Start with the cor point. Study your receiver's schematic or documentation for the best point and make that connection. The board's cor input U1 buffer is high impedance, therefore, should not affect the squelch circuit of the receiver. It also can convert an "analog", varying voltage point to a logic level and if needed, invert the polarity. The cor input polarity jumper, JU1 can be set for inverted or straight through. The former can be identified on the schematic drawing by the "criss-cross" lines on the cor input buffer/driver, whereas, it's inverting the cor source logic state. There's a set of jumpers on the board for this purpose. They can be either the push-on (PC) type shorting bars, or just wire jumpers soldered in place.Here's a couple of examples of radios models and their two basic polarities:
Other (conventional) receivers:
Squelch modes (tone or carrier):
Previously discussed was the closed loop for the HUB. This feature can be used for either local or remote mode change. This mode change is handy for testing where you want both audio and PTT on carrier on a temporary basis. A mode switch on the front panel and it's contacts in series with the TS-32 can make this happen. With some thinking you can do this remotely with a (external) controller.
Load the board with all the components needed, depending on your application. You will need to connect at least ground, power, cor input and AF input for alignment and testing. The other connections can be made on final assembly. For your first board leave yourself enough wire length to work on the board as you will be experimenting with different component values. Later on future boards will go much easier so you can plan your fixed wire lengths to go into the radio on a permanent basis. Then power up the receiver and board. The green power led should be lit. Remember, it takes about 10 seconds for the board's audio circuits to stabilize on power up. Since repeater service normally is 24/7 on, this should not be an issue. Adjust VR1 for proper trigger level when the squelch is active. Give yourself a little "margin" with this trigger point, for component/aging variances. Use the yellow led to watch the transition.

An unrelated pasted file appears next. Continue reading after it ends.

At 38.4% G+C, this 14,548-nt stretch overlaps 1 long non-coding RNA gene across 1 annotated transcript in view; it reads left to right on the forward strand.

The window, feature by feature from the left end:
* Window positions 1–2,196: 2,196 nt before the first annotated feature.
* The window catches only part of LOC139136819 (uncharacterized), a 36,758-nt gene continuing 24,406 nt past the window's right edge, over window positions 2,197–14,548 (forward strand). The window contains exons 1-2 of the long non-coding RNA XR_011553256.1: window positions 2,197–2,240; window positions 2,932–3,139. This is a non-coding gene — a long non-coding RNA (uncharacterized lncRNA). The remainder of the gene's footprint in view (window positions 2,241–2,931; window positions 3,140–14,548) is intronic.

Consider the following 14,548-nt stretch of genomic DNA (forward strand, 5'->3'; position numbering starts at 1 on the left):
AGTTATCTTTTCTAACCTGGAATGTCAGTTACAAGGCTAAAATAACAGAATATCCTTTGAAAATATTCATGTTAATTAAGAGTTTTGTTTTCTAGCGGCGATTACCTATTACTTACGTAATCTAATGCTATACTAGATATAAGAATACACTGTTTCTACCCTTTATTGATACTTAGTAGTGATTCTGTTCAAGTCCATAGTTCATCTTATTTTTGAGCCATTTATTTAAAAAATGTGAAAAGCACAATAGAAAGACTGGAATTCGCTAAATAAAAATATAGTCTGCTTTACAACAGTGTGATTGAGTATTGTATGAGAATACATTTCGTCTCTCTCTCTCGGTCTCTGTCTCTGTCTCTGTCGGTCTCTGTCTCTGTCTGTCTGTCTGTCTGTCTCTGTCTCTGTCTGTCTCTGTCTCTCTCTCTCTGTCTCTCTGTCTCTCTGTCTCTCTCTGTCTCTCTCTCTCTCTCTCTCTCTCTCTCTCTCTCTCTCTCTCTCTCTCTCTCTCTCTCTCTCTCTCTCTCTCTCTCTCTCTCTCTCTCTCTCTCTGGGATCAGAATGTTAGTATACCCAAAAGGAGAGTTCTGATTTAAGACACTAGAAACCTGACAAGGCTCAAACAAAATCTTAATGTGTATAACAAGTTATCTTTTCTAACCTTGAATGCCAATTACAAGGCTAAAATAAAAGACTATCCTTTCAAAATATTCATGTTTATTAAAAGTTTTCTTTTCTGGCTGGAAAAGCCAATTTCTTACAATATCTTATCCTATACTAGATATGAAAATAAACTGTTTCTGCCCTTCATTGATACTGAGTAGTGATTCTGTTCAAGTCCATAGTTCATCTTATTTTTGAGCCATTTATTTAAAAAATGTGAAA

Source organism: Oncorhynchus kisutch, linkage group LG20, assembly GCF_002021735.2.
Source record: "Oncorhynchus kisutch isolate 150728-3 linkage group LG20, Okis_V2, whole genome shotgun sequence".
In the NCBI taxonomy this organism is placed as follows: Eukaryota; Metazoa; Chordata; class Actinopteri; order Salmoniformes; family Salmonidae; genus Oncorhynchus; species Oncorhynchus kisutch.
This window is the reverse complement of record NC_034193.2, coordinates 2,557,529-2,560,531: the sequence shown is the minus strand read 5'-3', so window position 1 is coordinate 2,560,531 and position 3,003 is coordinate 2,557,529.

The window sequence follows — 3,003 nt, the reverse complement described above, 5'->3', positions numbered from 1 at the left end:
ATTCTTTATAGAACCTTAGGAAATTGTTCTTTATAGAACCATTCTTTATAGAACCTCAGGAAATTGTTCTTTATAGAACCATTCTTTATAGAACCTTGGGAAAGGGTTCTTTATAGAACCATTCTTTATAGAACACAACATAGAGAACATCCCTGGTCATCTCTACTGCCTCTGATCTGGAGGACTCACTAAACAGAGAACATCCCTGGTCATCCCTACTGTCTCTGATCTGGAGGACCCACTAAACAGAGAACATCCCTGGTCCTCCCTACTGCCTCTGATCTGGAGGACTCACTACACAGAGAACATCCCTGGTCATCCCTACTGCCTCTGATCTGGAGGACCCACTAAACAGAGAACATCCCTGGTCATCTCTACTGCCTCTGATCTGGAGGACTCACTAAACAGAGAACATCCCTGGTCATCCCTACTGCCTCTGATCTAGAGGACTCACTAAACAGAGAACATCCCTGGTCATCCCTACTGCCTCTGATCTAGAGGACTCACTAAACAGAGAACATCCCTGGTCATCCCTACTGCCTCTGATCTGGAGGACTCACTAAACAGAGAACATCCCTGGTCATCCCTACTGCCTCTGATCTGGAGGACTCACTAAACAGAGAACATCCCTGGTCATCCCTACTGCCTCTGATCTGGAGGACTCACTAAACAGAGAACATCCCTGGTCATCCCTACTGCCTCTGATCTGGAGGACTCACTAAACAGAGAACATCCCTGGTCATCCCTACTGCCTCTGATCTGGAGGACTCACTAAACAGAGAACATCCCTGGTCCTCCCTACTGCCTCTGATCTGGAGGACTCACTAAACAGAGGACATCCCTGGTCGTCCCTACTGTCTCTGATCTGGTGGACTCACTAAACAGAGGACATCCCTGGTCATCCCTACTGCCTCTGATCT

Setup and theory for audio
Some older receivers are dual conversion, with the second IF of 455 KHz, and leak some of the IF out of it's discriminator. This was true with the older Motrac receivers, still in SRG service in 2009. When running a flat system this IF leakage will modulate the associated transmitter, as can be observed on a spectrum analyzer. To prevent this, the board's audio input has a tunable LC trap for that frequency. The tunable range is 420-800 KHz. For other low IFs you can change the L-C values and find the resonant point with by sweeping the trap. However, with most modern receivers such as the (single conversion) Motorola Micor, Mitrek and MX do not leak IF out it's discriminator at any noticeable level. If this is the case, you can leave these parts out and bypass with a jumper and install the DC blocking capacitor, as discussed earlier.
The input TLP should be -20 dbm or higher. For different inputs change R1 value, per the TLP chart further into this documentation. If you don't need a squelch you can leave out Q1. Inject a clean 1 KHz tone and turn up VR3 to just at clipping point observed on the board's "AF Out" with an oscilloscope. Tune the bias at pin 5 with VR2 for best even top and bottom clip on the output. Re-adjust VR3 as needed to fine tune VR2 adjustment. VR2 will be a one time alignment. When properly set, you have the option (discussed below) of using it as a nice "IDC" (deviation limit) because it's linear up to that point, then just flat tops with further increase input. Most conventional IDC circuits use diodes, back to back, which start causing distortion before the actual clipping point of the industry standard of +- 5 KHz deviation. Since Amateur stations are not required to have as much splatter control with harmonics, as with commercial stations, this should not be a problem. However, you should be aware of any possible bandwidth limitations in your area, since there is a trade-off between bandwidth and system performance. This board was developed in the Pacific NorthWest were we are blessed with 20 KHz spacing for repeater pairs. In other parts of the country with narrower spacing, make your calculated changes as needed. Pin 3 doesn't need bias adjustment because it should be running well below clipping, if you follow the TLP chart to control it's gain.
Next, inject a test tone into the receiver this board is being set up for and adjust VR3 to just clipping point and then, VR6 for the TLP (test level point) to drive your transmitter, or controller input. This "IDC" mode, is useful for final/system transmitter inputs. For links, please continue reading the paragraphs, below.